• Item 30: Consider factory functions instead of constructors
  • Item 31: Consider a primary constructor with named optional arguments
  • Item 32: Consider defining a DSL for complex object creation

Chapter 6: Class design

  • Item 33: Prefer composition over inheritance
  • Item 34: Use the data modifier to represent a bundle of data
  • Item 35: Use function types instead of interfaces to pass operations and actions
  • Item 36: Prefer class hierarchies to tagged classes
  • Item 37: Respect the contract of equals
  • Item 38: Respect the contract of hashCode
  • Item 39: Respect the contract of compareTo
  • Item 40: Consider extracting non-essential parts of your API into extensions
  • Item 41: Avoid member extensions

Part 3: Efficiency

Chapter 7: Make it cheap

  • Item 42: Avoid unnecessary object creation
  • Item 43: Use inline modifier for functions with parameters of functional types
  • Item 44: Consider using inline classes
  • Item 45: Eliminate obsolete object references

Chapter 8: Efficient collection processing

  • Item 46: Prefer Sequence for big collections with more than one processing step
  • Item 47: Limit number of operations
  • Item 48: Consider Arrays with primitives for performance-critical processing
  • Item 49: Consider using mutable collections


Marcin Moskała

Marcin Moskała

Marcin Moskala is an experienced developer and Kotlin trainer. He is the founder of the Kt. Academy, an official JetBrains partner for Kotlin training, author of the books Effective Kotlin, Kotlin Coroutines, Functional Kotlin and Android Development with Kotlin. He is also the main author of the biggest medium publication about Kotlin and a speaker invited to many programming conferences.

Chapters available as articles

Item 1: Limit mutability

Why it is so important to limit mutability, and how Kotlin supports it.

Item 3: Eliminate platform types as soon as possible

Why platform types are so dangerous, and how should we deal with them.

Item 5: Specify your expectations for arguments and state

How do we specify requirements and expectations in Kotlin.

Item 7: Prefer a nullable or Result result type when the lack of a result is possible

Why should we prefer to avoid throwing exceptions and using types to our advantage.

Item 11: Design for readability

Do we really want out applications concise, or do we rather want them readable?

Item 12: An operator’s meaning should be consistent with its function name

When is it fine to override operators, and when it is not.

Item 13: Use operators to increase readability

How to use operators to improve readability in Kotlin.

Item 16: Properties should represent state, not behavior

What should be defined as a behavior, and what should rather be a function.

Effective Kotlin Item 33: Consider factory functions instead of secondary constructors

What factory functions are and why they are so important patterns for object creation.

Effective Kotlin Item 34: Consider a primary constructor with named optional arguments

Why telescoping-constructor pattern and the classic builder pattern are considered outdated in Kotlin.

Effective Kotlin Item 36: Prefer composition over inheritance

Years of OOP made us overuse inheritance. Instead, we should more often use a composition that is safer and more explicit. More often, but not always...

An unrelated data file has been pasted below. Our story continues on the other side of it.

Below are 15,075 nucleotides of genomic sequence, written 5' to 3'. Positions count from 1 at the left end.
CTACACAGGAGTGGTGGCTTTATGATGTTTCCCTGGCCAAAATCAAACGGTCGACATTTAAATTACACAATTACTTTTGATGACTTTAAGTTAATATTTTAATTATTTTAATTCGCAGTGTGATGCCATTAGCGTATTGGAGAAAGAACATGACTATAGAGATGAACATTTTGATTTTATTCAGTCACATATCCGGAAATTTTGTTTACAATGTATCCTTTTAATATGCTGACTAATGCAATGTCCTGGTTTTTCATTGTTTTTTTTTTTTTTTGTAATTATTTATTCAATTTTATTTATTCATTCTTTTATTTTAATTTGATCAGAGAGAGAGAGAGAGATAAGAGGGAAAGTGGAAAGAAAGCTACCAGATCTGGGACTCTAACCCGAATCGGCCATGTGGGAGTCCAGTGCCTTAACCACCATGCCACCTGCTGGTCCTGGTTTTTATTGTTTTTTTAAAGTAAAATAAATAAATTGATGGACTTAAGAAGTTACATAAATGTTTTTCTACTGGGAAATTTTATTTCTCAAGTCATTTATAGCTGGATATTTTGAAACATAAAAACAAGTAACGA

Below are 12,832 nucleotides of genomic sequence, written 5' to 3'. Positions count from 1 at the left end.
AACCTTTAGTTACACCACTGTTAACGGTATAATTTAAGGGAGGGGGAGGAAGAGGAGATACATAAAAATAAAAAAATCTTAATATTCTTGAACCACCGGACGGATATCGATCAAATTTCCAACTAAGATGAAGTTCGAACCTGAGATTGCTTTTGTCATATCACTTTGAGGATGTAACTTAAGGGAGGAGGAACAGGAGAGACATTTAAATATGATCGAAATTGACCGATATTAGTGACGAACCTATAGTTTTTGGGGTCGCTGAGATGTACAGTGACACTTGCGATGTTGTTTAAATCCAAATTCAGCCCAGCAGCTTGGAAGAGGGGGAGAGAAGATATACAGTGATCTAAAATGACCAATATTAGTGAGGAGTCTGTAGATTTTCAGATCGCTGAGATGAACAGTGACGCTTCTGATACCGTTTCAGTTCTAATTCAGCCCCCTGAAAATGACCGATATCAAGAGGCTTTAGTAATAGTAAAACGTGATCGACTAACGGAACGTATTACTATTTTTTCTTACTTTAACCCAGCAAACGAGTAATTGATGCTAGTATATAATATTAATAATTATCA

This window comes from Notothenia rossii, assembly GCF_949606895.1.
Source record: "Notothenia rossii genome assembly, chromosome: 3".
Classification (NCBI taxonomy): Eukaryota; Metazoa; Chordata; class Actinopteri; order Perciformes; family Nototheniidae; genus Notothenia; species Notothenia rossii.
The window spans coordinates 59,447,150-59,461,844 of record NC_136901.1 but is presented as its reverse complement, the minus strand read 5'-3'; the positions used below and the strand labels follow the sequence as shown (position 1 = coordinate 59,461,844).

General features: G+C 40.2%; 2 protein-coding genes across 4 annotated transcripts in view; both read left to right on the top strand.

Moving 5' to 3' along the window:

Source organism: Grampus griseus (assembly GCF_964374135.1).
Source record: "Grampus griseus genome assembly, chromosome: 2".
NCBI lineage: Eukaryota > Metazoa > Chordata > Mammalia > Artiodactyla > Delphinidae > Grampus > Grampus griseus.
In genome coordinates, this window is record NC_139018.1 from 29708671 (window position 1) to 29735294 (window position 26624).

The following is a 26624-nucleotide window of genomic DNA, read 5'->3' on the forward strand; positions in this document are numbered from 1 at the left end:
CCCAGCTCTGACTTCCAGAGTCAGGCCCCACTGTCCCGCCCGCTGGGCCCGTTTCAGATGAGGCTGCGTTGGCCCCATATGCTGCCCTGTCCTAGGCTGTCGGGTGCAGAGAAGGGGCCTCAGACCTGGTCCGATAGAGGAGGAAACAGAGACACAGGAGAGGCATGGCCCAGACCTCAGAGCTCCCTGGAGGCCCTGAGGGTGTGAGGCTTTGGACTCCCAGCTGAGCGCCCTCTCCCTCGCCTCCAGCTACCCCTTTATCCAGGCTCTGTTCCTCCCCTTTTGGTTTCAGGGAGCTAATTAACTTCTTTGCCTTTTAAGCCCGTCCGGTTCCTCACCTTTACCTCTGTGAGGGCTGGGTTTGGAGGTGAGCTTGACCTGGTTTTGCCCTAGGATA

Effective Kotlin Item 41: Use enum to represent a list of values

When should we use enum classes, and when sealed classes instead? What are the advantages of both approaches?

Effective Kotlin Item 46: Avoid member extensions

What member extensions are, how they are possible and why we should avoid using them.

Effective Kotlin Item 47: Avoid unnecessary object creation

About the most essential rule of performance optimization.

Effective Kotlin Item 48: Use inline modifier for functions with parameters of functional types

How inline functions work and why they can be so important for the performance of our application.

Effective Kotlin Item 49: Consider using inline value classes

What value classes are, how to use and inline them.

Effective Kotlin Item 50: Eliminate obsolete object references

How to help our garbage collector and avoid memory leaks.

Effective Kotlin Item 51: Prefer Sequence for big collections with more than one processing step

What the difference between list and sequence processing is, and when each should be preferred.

Effective Kotlin Item 52: Consider associating elements to a map

How associateBy is useful to improve the performance of finding elements.

Effective Kotlin Item 53: Consider using groupingBy instead of groupBy

What Grouping is, and how groupingBy instead of groupBy can be a performance optimization.

Effective Kotlin Item 55: Consider Arrays with primitives for performance-critical processing

What is the difference between using collections and arrays of primitives?


Book update and public chapters

25 April 2021

We start a process of updating the book, and sharing some chapters online as public articles.

New items

14 October 2019

Generics are important for effective Kotlin development, and yet many experienced developers have trouble using them. That's is why we just introduced three new items dedicated to generics in Kotlin:

Item 22: Use generics when implementing common algorithms Item 23: Avoid shadowing type parameters Item 24: Consider variance for generic types

Beta version available!

26 August 2019

The book is finally published! It took a lot of time and energy, but Effective Kotlin is finally available in e-book.

Alpha testing

26 July 2019

Alpha testing started today - reviewers are reading the beta version of the book and giving final suggestions. It means that Effective Kotlin should be published within two months.